by Disha Thoussar
FOX Sports MLB Writer
New York – Jaleber Torres Taking a few steps to his right, he cleaned a globe behind the second base bag and fired a powerful throw at the first base. He walked out, then smiled widely as he tossed the ball around the court.
This can be described as a normal part of any baseball game. But the moment was noteworthy, not because of Torres’ sharp play but because of his loose, refreshing body language – and the batting that followed.
At six o’clock on Wednesday morning, with Yankees lagging behind twins 3-1 in a single header game in the Bronx, Minnesota made a bold decision to advance Aaron Judge. The Yankees had a starting runner and tie-breaker, who was the judge, at the plate. Moving on to Judge, rather than intentionally walking with him, was an odd choice given how much the rest of the Yankees have been suffering lately. Yankees coach Aaron Boone had run out of a three-way lineup from Scranton in the first game, complete with his first starting man. Ronald Guzman Clean batting in his first season.
But the twins neglected to walk with the judge at least in part because protecting the hero was Torres, who maintained that at least one Major League baseball team was still afraid of the damage a second baseman could do. Minnesota right Griffin Jax He made the judge out for the second time out of the inning, bringing Torres to the plate. Torres was 1-2 behind before pounce on the fastball inside Jax, a perfect tonic for his slack.
Torres, who recently lost his time playing for promising beginners Oswald Peraza, tied with two lanes at home to the left to tie the match 3-3. You can see the heavy chains of his offensive slither break, the persistent monkey finally let go and jump off his back. It was Torres’ 19th home run this season, although only his third long ball since July 28. This home run has a chance to mark a fundamental turning point for the 25-year-old, and one that could lead to a breakthrough for this season. Otherwise hard-to-watch Yankees offense.
It was something about Torres’ attitude, and his carefree spirit, from Wednesday’s jump telling us how the afternoon was going to go. That wasn’t Torres in August, who deployed an infantry slash of .180/.204/.260 with 33 strikes in 100 bats. Last month, Torres’ sunken body language reversed the Yankees’ record: 10-18 with 0.297 in the team’s percentile base. And on Wednesday, his shy smile and good spirit were once again a microcosm of New York’s success: The Yankees ended up with a double-headed sweep as they showed flashes of their overbearing nature in the first half.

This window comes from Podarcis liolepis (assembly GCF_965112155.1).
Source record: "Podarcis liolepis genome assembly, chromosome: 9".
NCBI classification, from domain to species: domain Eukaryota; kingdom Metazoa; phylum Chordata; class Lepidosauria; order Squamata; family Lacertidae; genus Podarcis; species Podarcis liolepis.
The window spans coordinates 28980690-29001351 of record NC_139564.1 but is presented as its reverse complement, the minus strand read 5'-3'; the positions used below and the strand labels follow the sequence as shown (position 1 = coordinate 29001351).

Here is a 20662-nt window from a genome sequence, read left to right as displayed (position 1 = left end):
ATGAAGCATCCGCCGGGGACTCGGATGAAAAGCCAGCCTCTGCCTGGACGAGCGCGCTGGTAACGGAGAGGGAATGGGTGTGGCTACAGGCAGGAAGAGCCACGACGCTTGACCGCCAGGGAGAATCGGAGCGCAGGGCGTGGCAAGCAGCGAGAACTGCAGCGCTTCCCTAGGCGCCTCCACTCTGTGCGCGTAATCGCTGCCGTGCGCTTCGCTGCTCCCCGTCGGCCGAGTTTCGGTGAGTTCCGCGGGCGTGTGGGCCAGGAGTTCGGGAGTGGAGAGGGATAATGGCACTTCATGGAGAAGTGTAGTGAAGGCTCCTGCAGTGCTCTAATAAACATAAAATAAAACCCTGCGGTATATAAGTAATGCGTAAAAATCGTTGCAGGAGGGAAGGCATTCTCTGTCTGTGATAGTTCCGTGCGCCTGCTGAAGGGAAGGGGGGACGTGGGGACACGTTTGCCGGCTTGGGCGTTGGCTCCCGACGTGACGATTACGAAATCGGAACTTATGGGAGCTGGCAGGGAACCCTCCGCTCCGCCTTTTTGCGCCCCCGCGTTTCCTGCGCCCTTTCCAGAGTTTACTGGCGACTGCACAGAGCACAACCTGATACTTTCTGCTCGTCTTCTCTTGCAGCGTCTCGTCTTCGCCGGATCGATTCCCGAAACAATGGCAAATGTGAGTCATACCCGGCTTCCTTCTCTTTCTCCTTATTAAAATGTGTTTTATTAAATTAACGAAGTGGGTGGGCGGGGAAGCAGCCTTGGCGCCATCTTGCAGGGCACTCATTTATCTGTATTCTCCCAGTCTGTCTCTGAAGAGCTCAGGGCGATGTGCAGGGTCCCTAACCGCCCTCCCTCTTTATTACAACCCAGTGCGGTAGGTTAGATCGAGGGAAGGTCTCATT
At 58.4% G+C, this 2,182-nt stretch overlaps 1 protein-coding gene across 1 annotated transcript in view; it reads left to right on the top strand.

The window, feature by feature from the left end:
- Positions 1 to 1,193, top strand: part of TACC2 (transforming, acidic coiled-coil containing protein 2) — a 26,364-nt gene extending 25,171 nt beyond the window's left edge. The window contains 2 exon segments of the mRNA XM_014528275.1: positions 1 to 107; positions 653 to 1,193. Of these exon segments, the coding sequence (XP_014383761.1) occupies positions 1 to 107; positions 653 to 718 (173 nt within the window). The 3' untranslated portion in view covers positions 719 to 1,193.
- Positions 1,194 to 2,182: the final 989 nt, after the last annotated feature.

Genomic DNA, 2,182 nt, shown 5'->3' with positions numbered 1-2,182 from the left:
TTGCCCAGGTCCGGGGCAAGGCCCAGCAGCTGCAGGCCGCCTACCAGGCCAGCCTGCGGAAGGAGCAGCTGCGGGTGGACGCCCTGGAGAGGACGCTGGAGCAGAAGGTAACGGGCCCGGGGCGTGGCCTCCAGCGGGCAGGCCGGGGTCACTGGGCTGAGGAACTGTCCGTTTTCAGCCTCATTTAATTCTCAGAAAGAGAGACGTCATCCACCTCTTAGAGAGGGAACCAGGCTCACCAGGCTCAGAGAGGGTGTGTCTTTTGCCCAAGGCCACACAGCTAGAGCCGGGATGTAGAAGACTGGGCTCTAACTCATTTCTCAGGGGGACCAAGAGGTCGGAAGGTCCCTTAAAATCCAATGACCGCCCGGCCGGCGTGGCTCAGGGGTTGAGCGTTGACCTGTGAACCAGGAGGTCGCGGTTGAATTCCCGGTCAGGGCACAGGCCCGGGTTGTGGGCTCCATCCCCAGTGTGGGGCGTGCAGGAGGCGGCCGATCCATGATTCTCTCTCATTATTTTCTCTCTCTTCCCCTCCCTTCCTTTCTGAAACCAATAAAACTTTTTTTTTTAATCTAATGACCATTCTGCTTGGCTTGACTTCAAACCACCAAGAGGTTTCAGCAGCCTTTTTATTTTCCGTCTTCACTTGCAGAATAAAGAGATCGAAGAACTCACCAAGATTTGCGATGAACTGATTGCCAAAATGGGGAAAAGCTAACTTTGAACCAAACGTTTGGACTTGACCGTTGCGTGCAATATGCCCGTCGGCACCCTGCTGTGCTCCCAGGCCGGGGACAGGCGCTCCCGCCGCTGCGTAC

The past two months have been an adjustment period for both the Yankees and Torres. The team dropped from its 15.5-game lead in the Eastern Conference on July 8 to a mere four-game lead on September 3. Everyone on the offense other than Aaron Judge failed to overcome injuries to the mainstays of the squad. Giancarlo StantonAnd the Anthony Rizzo And the DJ Limaheu.
A lot of this latest failure, fair or not, rests on Torres’ shoulders because it was meant to be a cornerstone of the franchise. But he’s pretty sure he didn’t act that way. As his peers collapsed from injuries, rather than step up Torres and lift the team, his struggles only deepened. Of course, his horrendous numbers showed disappointment — he’s hitting .186 with a .543 OPS in 40 games since the All-Star break — but a quick look at the second baseman and his dismal demeanor also showed that this was deep-rooted, and Torres was going through it.
Much like his Yankees teammates, Torres had a solid first run. His 14 home runs in 81 games were five more than he did in the whole of last season. The first half of his .809 OPS felt like a throwback to the 2018 and 19 All-Star years. Torres excelled at the same time as the rest of the squad was clicking, helping propel the Yankees to their best record (64-28) in MLB before the break.
But doing well when the play scene is rainbows and fairy dust doesn’t make for a star. The judge soon became – and remains – the only attack-related reason why the Bombers are contenders for the playoff. Torres faltered when the Yankees collapsed to start the second half. Lately, Boone hasn’t held back when evaluating the 25-year-old, saying that Torres often looked midfield and was generally uncertain in the box. Earlier this week against the Rays, Torres was sent off for collecting bench shards as Peraza started at second base instead.
Those are just some of the reasons, while the Yankees finished their double-header sweep of the Twins on Wednesday, Torres’ path in game one was overlooked in Game One.
Yes, his six-stroke shot was a claw and exhilaration at a time when the Yankees were able to use more of their offensive prowess that got them to this point. Yes, his positive attitude is a welcome change that may help him step into his superstar or at least lengthen the squad. But Torres has to bring that overpowering presence over and over and over again as a good measure. Only then can he be counted on to bring the Yankees out of their unsatisfactory performance into something akin to their dominance in the first half.
Torres was partly responsible for the Yankees’ relegation in the second half, but on Wednesday his momentum changed, as it emerged on Wednesday that he could also be the reason the Yankees ended the regular season in the same strong manner they started.
Disha Thoussar is an MLB writer for FOX Sports. She has previously covered for the Mets for the New York Daily News. Follow her on Twitter at @Dishes.
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